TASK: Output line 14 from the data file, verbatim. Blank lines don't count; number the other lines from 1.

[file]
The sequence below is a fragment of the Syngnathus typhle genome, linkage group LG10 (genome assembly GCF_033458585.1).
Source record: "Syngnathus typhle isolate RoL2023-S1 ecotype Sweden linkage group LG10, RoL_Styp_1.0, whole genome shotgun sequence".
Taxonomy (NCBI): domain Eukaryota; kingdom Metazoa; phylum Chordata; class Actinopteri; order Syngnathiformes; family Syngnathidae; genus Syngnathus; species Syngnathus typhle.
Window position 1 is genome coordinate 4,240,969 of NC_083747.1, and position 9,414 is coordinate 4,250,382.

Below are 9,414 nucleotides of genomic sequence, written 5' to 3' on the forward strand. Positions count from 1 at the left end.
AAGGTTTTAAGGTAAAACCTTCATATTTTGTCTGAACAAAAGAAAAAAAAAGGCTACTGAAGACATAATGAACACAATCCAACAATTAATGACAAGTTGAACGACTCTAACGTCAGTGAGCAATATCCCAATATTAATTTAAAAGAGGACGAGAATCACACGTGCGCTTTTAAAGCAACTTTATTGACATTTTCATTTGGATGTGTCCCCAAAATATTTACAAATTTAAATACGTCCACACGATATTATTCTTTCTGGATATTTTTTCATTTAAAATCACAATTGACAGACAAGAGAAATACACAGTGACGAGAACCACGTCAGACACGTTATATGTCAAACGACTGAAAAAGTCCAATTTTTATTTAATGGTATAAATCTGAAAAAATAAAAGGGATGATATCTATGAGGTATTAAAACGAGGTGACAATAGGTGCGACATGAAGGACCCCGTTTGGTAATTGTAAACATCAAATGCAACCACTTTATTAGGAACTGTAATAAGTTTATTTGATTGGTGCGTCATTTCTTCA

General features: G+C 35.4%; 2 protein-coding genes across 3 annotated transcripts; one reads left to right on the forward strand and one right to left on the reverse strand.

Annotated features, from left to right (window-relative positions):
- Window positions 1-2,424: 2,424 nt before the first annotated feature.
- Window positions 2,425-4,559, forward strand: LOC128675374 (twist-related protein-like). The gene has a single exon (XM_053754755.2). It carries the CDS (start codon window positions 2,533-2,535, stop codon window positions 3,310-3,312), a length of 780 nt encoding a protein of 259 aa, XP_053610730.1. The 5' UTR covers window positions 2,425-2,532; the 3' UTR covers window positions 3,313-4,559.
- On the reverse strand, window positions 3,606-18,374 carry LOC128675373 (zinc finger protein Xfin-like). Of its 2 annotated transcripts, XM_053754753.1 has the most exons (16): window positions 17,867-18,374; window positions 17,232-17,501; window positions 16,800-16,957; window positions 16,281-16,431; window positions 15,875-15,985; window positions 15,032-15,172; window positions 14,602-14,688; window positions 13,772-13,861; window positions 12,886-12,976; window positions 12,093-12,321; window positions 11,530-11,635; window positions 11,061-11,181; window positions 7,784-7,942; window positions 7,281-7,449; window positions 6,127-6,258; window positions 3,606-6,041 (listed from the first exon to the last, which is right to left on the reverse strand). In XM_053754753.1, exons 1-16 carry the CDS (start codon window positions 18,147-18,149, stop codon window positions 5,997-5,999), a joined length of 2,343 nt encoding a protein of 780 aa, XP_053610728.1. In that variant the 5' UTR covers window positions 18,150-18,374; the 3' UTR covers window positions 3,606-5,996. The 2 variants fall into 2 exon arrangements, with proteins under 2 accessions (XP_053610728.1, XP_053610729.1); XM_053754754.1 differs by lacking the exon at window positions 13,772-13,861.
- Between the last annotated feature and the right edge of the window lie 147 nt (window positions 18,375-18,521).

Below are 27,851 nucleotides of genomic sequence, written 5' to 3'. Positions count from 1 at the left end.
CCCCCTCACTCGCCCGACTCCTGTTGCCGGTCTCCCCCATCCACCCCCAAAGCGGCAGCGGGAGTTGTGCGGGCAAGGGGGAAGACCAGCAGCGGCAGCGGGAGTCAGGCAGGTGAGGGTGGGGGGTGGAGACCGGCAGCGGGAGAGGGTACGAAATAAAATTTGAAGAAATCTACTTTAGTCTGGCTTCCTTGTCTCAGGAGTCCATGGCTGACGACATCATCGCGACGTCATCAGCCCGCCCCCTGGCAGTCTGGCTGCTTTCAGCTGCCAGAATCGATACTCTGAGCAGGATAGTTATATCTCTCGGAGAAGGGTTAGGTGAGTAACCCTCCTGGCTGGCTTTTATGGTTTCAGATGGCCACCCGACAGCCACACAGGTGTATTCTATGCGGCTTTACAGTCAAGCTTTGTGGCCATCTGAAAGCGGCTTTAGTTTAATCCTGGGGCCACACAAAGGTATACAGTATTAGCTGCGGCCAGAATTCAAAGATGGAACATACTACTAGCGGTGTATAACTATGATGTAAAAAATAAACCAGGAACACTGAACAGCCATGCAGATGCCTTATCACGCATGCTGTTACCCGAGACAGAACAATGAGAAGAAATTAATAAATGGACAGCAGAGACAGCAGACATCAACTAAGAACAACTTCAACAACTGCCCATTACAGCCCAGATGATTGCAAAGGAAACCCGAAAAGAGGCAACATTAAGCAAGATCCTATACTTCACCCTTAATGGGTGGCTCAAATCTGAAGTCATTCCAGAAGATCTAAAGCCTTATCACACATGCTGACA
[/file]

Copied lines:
CCCCCTCACTCGCCCGACTCCTGTTGCCGGTCTCCCCCATCCACCCCCAAAGCGGCAGCGGGAGTTGTGCGGGCAAGGGGGAAGACCAGCAGCGGCAGCGGGAGTCAGGCAGGTGAGGGTGGGGGGTGGAGACCGGCAGCGGGAGAGGGTACGAAATAAAATTTGAAGAAATCTACTTTAGTCTGGCTTCCTTGTCTCAGGAGTCCATGGCTGACGACATCATCGCGACGTCATCAGCCCGCCCCCTGGCAGTCTGGCTGCTTTCAGCTGCCAGAATCGATACTCTGAGCAGGATAGTTATATCTCTCGGAGAAGGGTTAGGTGAGTAACCCTCCTGGCTGGCTTTTATGGTTTCAGATGGCCACCCGACAGCCACACAGGTGTATTCTATGCGGCTTTACAGTCAAGCTTTGTGGCCATCTGAAAGCGGCTTTAGTTTAATCCTGGGGCCACACAAAGGTATACAGTATTAGCTGCGGCCAGAATTCAAAGATGGAACATACTACTAGCGGTGTATAACTATGATGTAAAAAATAAACCAGGAACACTGAACAGCCATGCAGATGCCTTATCACGCATGCTGTTACCCGAGACAGAACAATGAGAAGAAATTAATAAATGGACAGCAGAGACAGCAGACATCAACTAAGAACAACTTCAACAACTGCCCATTACAGCCCAGATGATTGCAAAGGAAACCCGAAAAGAGGCAACATTAAGCAAGATCCTATACTTCACCCTTAATGGGTGGCTCAAATCTGAAGTCATTCCAGAAGATCTAAAGCCTTATCACACATGCTGACA